Study author Dr Premysl Bercik from McMaster University, said: ‘This study shows that consumption of a specific probiotic can improve both gut symptoms and psychological issues in IBS.

‘This opens new avenues not only for the treatment of patients with functional bowel disorders but also for patients with primary psychiatric diseases.’

Yogurt therapies could tackle high blood pressure

Probiotics are commonly found in yogurts as well as fermented products such as sauerkraut.

The American and German team warned it was not a licence for people to consume as much salt as they like as long as they ate yogurt.

But the breakthrough could lead to yogurt-based therapies to tackle high blood pressure, or hypertension, that affects one-in-four Britons. A diet high in salt is a major risk factor.

Adults in the UK eat about 8.1g of salt a day – well above the recommendation of no more than 6g.

Salt drives bacteria in the gut that cause hypertension

Professor Eric Alm, a biological engineer at Massachusetts Institute of Technology, said: ‘I think certainly there’s some promise in developing probiotics that could be targeted to possibly fixing some of the effects of a high-salt diet.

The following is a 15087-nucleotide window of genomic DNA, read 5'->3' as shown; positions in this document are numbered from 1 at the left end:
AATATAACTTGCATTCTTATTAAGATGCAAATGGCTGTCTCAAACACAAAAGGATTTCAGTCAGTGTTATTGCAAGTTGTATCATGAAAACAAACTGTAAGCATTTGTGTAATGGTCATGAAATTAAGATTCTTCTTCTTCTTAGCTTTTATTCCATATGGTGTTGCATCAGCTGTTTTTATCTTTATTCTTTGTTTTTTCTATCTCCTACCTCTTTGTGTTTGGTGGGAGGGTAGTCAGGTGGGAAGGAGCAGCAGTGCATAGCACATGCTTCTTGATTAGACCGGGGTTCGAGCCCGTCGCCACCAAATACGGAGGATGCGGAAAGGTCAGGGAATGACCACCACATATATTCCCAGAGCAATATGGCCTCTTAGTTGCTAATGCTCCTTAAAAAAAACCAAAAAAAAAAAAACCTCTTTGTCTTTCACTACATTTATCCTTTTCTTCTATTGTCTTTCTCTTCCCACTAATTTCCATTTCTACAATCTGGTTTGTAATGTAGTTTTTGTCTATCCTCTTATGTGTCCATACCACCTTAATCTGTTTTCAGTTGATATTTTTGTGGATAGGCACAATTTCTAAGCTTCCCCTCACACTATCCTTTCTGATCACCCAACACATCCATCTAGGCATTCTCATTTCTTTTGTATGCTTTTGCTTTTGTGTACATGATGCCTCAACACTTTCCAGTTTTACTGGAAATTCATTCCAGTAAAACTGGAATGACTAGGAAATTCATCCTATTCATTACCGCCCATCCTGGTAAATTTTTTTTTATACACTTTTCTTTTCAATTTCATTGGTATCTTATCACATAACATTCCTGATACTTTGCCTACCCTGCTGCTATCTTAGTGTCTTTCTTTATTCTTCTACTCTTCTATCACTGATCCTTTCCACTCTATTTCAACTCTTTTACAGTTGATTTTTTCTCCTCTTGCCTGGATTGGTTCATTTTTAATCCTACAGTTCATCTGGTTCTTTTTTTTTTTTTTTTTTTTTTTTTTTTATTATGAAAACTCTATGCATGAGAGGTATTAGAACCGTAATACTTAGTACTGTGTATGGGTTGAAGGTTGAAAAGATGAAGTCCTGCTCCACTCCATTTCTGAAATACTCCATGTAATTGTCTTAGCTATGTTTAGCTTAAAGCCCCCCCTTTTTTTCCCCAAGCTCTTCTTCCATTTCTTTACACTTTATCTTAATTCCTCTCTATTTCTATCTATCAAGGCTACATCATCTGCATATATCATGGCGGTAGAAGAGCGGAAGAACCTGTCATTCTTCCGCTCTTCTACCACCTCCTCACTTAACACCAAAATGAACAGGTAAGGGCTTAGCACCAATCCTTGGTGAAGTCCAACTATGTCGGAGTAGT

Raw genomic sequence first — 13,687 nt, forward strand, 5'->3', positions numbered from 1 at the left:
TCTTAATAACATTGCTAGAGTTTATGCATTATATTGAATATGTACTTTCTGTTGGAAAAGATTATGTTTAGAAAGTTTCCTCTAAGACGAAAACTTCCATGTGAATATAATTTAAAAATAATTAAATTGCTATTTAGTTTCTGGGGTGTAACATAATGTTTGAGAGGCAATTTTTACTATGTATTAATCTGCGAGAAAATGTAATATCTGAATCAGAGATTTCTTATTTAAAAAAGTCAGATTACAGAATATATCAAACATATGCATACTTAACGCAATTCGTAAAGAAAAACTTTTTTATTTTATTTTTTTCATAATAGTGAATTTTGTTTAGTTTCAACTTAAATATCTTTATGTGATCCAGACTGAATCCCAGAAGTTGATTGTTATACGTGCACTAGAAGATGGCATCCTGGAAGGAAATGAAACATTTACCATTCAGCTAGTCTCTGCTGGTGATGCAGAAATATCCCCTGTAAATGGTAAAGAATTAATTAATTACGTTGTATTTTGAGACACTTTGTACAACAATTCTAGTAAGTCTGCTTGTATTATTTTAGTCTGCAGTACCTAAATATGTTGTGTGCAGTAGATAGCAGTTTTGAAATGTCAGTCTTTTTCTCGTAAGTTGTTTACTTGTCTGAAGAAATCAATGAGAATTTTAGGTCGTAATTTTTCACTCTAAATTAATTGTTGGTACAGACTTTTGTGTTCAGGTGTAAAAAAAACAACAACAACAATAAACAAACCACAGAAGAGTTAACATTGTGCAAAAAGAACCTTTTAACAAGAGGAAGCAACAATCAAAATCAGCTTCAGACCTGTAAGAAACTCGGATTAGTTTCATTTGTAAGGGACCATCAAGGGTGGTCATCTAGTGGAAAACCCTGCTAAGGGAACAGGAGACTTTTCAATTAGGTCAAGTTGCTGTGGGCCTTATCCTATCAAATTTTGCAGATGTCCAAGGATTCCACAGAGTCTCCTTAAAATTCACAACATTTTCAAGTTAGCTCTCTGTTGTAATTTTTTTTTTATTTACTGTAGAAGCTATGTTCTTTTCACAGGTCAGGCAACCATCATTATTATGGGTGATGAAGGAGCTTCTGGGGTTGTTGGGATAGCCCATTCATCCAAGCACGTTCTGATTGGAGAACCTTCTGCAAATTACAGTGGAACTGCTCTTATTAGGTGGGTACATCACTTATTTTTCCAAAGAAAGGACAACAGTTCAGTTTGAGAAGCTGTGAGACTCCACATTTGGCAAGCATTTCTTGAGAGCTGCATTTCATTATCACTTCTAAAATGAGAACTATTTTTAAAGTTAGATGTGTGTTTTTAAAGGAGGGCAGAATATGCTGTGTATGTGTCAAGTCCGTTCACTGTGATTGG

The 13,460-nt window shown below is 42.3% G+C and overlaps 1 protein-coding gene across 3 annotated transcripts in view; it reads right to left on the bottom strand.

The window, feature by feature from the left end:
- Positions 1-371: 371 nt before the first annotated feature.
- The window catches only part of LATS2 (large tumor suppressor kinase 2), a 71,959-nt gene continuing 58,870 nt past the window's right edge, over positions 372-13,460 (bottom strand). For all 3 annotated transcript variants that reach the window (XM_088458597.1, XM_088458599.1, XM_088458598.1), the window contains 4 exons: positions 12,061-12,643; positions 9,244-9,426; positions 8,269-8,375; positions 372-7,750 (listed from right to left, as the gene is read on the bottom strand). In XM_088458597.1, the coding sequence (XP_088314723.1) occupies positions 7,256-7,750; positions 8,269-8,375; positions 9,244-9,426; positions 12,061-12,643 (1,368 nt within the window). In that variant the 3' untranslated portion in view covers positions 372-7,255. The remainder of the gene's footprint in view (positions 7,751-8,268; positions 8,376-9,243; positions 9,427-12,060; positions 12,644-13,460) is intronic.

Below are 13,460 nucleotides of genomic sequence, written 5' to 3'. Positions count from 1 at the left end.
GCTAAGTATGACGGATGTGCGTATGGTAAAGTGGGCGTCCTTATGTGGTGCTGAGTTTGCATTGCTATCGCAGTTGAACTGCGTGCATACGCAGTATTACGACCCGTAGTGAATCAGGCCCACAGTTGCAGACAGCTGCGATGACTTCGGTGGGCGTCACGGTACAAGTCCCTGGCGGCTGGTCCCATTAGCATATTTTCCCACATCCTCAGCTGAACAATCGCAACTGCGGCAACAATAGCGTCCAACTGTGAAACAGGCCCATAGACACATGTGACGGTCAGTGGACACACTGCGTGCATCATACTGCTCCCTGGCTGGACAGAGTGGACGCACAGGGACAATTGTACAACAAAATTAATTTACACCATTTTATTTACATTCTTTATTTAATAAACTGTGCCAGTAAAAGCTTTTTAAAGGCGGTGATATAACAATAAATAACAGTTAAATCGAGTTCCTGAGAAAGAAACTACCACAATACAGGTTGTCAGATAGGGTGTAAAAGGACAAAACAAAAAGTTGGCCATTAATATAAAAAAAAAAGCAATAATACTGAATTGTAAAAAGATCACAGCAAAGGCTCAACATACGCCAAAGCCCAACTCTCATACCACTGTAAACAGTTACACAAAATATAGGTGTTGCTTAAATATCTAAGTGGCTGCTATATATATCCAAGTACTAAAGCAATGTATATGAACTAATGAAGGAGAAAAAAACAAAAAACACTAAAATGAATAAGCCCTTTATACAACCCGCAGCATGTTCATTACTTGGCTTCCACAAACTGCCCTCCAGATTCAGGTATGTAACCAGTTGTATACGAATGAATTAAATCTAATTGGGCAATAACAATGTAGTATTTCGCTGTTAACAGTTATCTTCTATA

‘But people shouldn’t think they can eat fast food and then pop a probiotic and it will be cancelled out.’

Professor Alm and colleagues showed a high-salt diet shrank the population of a certain type of beneficial gut bacteria called Lactobacillus murinus.

As a result pro-inflammatory cells of the immune system known as Th-17 – which have been linked with high blood pressure – grew in number.

In the study of healthy humans adding 6 grams of table salt to their daily diet for a fortnight reduced the lactobacillus bacteria in their gut.

Their blood pressure went up – along with their counts of Th-17 cells.

But when the participants – all male and aged 18 to 50 – were given a commercially available probiotic for a week before going on the high-salt diet their gut lactobacillus levels and blood pressure remained normal.

This followed similar results in mice. For two weeks table salt made up 4 percent of their diet – eight times more than normal.

This led to a drop in lactobacillus, more of the troublesome Th-17 cells – and a rise in blood pressure.